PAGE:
"It wasn't about speed," the "Mad Money" host argued. "It was about the charges, the unexpected charges that, quite frankly, shouldn't have been unexpected."
The charges Cramer referred to were the hefty costs incurred by several of GE's struggling businesses, namely the long-term health insurance and energy divisions.
For years, GE's long-term health care business was "an asterisk" on the company's "ridiculously opaque" financials, Cramer explained. But the policies themselves were simply bad business, he said, allowing middle-aged people to pay very low amounts for long-term health insurance plans that included things like live-in care.
Cramer's late father had one of these policies, and when the "Mad Money" host priced out the real costs of the plan, he realized it was worth 20 times what his father paid per year.
Yet "it's not like you needed an anecdotal experience to tell this was a problem," he said. "Manulife and AIG suffered from the same woes. Yet I don't think that [former GE CEO Jeff] Immelt or even Flannery really understood the obvious consequences of writing these nefarious policies."
Immelt flubbed GE's position in energy, too, Cramer said. The longtime GE chief bought Alstom's energy business in 2015, right around the peak in energy prices, leading to a $23 billion impairment charge on GE's part when the power business underperformed.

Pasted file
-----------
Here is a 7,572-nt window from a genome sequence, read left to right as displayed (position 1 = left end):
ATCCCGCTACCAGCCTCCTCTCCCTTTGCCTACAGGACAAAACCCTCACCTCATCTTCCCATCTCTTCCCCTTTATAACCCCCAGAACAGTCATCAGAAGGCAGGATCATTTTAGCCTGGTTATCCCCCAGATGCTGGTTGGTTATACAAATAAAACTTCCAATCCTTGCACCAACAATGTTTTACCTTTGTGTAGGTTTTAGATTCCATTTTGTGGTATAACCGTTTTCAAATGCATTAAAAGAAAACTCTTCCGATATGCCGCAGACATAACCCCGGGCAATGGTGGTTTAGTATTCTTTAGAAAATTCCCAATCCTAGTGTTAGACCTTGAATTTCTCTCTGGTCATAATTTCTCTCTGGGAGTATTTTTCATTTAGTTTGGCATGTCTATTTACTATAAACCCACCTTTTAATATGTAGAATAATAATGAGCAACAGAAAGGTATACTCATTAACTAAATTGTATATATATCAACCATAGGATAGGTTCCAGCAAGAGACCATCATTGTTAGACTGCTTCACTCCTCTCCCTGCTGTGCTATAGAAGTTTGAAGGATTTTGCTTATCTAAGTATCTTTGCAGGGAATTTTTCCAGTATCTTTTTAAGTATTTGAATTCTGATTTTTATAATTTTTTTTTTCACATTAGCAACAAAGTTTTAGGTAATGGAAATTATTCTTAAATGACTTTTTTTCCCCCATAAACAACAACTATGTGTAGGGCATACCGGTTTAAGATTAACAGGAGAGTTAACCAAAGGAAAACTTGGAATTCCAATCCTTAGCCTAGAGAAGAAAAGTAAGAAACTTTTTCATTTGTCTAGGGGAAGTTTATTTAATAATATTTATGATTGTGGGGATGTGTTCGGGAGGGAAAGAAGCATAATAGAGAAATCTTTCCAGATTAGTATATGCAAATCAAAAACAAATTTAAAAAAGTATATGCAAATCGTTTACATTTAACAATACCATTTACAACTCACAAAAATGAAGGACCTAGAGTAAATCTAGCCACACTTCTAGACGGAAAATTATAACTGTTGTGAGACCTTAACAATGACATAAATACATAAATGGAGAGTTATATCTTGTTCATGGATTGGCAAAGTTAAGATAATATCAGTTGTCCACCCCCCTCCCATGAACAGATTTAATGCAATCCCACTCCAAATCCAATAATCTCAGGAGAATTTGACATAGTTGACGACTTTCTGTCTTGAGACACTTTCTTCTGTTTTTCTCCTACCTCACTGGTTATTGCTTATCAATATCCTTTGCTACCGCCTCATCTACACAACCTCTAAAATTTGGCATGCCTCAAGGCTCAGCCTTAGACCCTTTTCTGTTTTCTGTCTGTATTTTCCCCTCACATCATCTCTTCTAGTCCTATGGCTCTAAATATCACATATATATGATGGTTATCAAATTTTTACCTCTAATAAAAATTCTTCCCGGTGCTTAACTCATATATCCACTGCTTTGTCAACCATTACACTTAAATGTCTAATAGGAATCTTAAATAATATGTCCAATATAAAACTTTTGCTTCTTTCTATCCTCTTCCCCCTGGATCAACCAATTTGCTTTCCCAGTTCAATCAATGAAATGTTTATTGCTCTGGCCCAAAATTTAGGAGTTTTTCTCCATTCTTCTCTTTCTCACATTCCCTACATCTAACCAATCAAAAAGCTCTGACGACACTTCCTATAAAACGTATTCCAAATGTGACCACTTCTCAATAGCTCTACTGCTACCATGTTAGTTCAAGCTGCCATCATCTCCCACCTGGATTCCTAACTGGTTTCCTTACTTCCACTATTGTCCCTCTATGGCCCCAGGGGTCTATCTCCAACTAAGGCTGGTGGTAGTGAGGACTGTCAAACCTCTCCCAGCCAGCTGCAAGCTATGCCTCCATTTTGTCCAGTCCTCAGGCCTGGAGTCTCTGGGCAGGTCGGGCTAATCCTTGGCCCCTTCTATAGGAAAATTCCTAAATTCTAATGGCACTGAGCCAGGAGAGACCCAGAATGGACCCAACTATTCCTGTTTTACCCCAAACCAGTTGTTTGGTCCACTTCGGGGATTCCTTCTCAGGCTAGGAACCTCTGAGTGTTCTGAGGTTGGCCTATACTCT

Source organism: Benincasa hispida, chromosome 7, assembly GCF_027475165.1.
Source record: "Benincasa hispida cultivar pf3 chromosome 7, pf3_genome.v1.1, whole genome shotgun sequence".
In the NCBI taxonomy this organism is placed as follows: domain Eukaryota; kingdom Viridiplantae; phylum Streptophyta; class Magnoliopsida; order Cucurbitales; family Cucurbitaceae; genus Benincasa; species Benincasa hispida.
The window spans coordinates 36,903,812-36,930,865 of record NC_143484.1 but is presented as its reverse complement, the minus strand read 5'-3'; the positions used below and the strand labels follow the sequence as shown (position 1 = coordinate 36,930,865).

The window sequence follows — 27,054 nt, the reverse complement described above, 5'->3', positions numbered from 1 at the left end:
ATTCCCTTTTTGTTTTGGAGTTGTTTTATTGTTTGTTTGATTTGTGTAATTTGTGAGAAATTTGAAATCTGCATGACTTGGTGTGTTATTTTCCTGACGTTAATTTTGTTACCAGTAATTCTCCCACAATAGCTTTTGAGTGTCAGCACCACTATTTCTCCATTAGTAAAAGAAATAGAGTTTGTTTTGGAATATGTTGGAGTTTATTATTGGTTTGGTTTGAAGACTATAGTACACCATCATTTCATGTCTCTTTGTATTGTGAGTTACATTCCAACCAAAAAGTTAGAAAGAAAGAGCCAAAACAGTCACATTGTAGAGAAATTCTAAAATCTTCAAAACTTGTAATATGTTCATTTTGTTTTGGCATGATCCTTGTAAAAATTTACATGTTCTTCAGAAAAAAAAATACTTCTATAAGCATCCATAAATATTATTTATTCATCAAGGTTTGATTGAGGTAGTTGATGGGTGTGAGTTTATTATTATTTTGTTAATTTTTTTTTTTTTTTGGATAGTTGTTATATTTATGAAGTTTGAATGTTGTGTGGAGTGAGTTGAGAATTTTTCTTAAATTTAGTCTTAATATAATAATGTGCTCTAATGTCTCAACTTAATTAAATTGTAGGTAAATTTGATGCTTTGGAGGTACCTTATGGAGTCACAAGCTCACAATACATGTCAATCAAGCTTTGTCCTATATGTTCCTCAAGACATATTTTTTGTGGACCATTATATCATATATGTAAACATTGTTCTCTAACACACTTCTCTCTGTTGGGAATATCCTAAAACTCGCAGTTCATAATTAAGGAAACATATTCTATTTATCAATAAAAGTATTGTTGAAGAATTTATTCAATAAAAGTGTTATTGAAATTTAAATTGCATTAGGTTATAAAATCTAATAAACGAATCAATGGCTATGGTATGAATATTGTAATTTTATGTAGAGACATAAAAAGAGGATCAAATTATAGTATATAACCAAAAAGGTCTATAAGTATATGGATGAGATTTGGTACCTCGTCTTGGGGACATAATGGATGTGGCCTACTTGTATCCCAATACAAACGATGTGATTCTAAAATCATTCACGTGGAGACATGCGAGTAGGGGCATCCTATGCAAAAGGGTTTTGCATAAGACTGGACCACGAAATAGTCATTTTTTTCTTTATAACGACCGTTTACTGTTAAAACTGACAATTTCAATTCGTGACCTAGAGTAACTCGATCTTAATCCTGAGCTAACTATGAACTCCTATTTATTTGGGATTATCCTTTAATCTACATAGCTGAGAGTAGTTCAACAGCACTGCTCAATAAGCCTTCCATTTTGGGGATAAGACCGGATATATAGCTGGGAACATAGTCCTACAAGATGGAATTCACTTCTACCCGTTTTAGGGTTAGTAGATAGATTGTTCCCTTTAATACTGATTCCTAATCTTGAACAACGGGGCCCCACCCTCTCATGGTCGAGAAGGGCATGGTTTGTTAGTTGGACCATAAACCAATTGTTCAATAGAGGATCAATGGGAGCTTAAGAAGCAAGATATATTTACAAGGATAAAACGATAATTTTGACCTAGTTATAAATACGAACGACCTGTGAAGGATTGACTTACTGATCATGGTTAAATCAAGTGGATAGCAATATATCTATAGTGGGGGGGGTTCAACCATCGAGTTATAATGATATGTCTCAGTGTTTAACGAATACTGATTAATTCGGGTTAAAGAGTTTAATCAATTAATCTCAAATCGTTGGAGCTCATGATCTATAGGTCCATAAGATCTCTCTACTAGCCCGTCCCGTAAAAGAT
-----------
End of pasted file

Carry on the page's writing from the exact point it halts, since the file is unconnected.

But besides the fact that Flannery, who was replaced by former Danaher chief Larry Culp, should have known about the instability of the businesses, individual investors could have known too, Cramer said.
"It was an open secret that the problems at GE were much more all-encompassing than Immelt ever admitted," he said. "If you simply examined the reports from [GE analyst] Steve Tusa ... at J.P. Morgan, it was easy to see the how the company's 'buy high, sell low' philosophy had caused some horrific problems."
So why did Flannery, at risk of being ousted, not act on the multi-billion-dollar charges that were coming GE's way? Cramer's best guess was the business world's "mafia-style code of silence."
"American business has a strange aversion to looking at what actually went wrong in the past, actually learning from history," he said. "It's almost considered a sin to go back and examine a predecessor's mistakes if you're coming from the same organization."
But with Culp, an outsider, now at the helm of the industrial giant, the "Mad Money" host had hope that GE would see a true, company-changing overhaul.
"He's free to take all the charges GE needs and, of course, he can cut the dividend and maybe he can do a hundred-million-share secondary offering to help fix the balance sheet. That was almost impossible for someone from the inside to do," Cramer said.
"In short, Flannery got fired because the board was in the dark, clueless as to how bad things really were because no one seriously examined the Immelt era," he continued.
"It's either that or this stuff was really well hidden, and we know it wasn't. All you had to do was read the research. If I were Culp, the first thing I'd do is hire Steve Tusa from J.P. Morgan. I'd put him on the board. You want no more surprises? That's the move to make. Controversial? Yes. Correct? Absolutely."